Professor Maamoun had begun by outlining the action plan designed avoid a repetition of the Iraq war and wholesale looting of the Baghdad Museum. Removal of objects was the physical part but on an intellectual level getting people to understand the importance of Syrian heritage is vital. Increasingly the importance of involving local people is part of the plan and Professor Maamourn spoke of how at Al-Qamishli, a city in northeastern Syria “we have protected hundreds of sites by working with locals. “

As we have already reported on Orchard Times, the trade in antiquities is helping fund Isis terrorism.So-called blood antiques coming from sites such as Nimrud, Nineveh and Hatra which are or have been controlled by Islamic State are said to be flooding the black market. More than 100 Syrian antiquities are said have been sold in London and Scotland Yard has four investigations in progress.

The Isis Caliphate has the trade well organised. It issues licences to dig and provides armed escorts to and from borders when transporting antiquities. The long and porous border with Turkey is one route to the mostly rich Western and Asian dealers and collectors.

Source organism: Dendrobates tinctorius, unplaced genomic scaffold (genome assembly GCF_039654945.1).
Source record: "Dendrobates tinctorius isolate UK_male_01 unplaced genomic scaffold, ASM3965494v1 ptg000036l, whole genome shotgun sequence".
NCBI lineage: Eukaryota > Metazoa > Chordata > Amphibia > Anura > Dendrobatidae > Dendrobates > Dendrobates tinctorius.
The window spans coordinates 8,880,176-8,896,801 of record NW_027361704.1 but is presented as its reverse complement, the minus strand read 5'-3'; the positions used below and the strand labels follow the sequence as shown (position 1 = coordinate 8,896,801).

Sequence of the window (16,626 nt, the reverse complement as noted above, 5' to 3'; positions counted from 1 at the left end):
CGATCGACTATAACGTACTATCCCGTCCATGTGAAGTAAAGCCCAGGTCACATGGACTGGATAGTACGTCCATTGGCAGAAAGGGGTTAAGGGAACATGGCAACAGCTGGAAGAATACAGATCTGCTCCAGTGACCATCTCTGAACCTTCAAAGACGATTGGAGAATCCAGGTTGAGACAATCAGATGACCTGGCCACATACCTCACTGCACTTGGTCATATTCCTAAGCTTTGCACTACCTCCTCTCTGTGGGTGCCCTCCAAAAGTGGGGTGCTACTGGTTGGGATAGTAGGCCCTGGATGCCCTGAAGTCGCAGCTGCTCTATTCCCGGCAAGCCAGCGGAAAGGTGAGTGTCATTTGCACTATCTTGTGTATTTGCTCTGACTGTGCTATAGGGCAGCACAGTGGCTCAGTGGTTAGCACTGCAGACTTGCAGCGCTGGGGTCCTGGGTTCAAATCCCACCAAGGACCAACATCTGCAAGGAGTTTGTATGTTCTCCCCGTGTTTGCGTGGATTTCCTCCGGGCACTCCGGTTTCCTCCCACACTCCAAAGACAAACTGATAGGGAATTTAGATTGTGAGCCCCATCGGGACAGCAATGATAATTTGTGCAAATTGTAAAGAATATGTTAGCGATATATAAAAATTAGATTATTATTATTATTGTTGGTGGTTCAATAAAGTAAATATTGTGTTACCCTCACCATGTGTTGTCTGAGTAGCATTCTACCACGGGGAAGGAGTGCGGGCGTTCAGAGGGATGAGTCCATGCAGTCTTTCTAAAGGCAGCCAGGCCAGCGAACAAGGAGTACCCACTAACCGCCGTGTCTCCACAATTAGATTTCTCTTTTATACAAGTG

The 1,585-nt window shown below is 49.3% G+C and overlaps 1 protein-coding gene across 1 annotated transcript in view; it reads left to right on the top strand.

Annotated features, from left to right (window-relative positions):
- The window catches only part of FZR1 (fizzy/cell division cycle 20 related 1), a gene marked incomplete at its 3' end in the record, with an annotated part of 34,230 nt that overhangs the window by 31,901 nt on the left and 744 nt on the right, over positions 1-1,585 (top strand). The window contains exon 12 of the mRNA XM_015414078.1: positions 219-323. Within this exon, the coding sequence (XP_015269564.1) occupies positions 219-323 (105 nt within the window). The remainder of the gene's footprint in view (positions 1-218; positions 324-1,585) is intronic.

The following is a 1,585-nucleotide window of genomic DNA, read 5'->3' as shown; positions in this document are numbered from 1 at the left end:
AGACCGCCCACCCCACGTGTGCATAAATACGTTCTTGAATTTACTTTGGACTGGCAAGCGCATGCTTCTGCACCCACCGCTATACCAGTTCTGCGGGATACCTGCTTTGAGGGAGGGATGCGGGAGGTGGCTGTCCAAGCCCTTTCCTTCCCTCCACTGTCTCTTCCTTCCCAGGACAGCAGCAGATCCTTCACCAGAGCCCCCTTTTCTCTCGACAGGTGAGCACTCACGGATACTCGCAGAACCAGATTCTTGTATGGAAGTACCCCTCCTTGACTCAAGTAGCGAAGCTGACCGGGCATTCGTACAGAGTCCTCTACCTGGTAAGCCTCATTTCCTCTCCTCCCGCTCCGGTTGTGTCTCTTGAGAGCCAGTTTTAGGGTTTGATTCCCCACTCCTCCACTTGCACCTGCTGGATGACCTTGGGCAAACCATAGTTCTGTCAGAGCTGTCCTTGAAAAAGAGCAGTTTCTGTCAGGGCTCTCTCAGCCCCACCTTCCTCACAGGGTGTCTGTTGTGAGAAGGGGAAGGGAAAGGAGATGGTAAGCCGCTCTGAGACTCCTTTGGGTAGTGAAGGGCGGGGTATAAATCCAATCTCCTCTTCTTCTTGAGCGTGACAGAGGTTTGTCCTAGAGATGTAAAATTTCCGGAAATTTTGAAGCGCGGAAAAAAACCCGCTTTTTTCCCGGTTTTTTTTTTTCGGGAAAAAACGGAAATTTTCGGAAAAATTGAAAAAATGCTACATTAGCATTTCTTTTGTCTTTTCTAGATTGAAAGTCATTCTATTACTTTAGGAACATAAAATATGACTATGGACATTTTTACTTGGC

There’s another type of looting however, ‘subsistence’ digging by displaced people many of whom are on the brink of starvation, some living in the ruins of places such as Aleppo where a spade in the soil can bring up riches. Perhaps some Syrian refugees fleeing to Turkey have paid their way with artifacts that they have found, but it is the systematic collecting of Syrian antiquities that is truly deplorable. Professor Maamoun added his voice to calls for this to be recognised. “All people who buy should understand that if they collect objects supplied by Isis they are helping terrorism.”

The looting, according to one Syrian archaeologist predates Isis.

“Islamic State or Isis did not start the looting. They came across a pre-existing situation and institutionalised it,” says Dr Amr Al-Azm of Shawnee University when we spoke in April . “At first there was a casual arrangement to loot whereby Isis applied an obscure Islamic tax of 20 per cent payable to the Caliphate’s treasury but since the beginning of 2015 this has been formalised. Now you now have to have a licence issued by the archaeological administration office with punishments if you are caught digging an area where you are not allowed. Isis are knowledgeable about the value of the antiquities, they check the Internet and we suspect some are archaeologists.”

The value of this trade fascinates the press who publish all sorts of estimates. To put things in a historical perspective, an estimated $200 million of objects were being looted from the burial mounds and ancient cities of Anatolia every year. The trade mushroomed in the 1960s under Mafia-style outfits run by Istanbul families.

I was curious to know why Professor Maamoun referred repeatedly to the ‘Mafia’ in his talk – it would appear that these outfits are still very much in business.

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Below: In memory Khaled al-Asaad.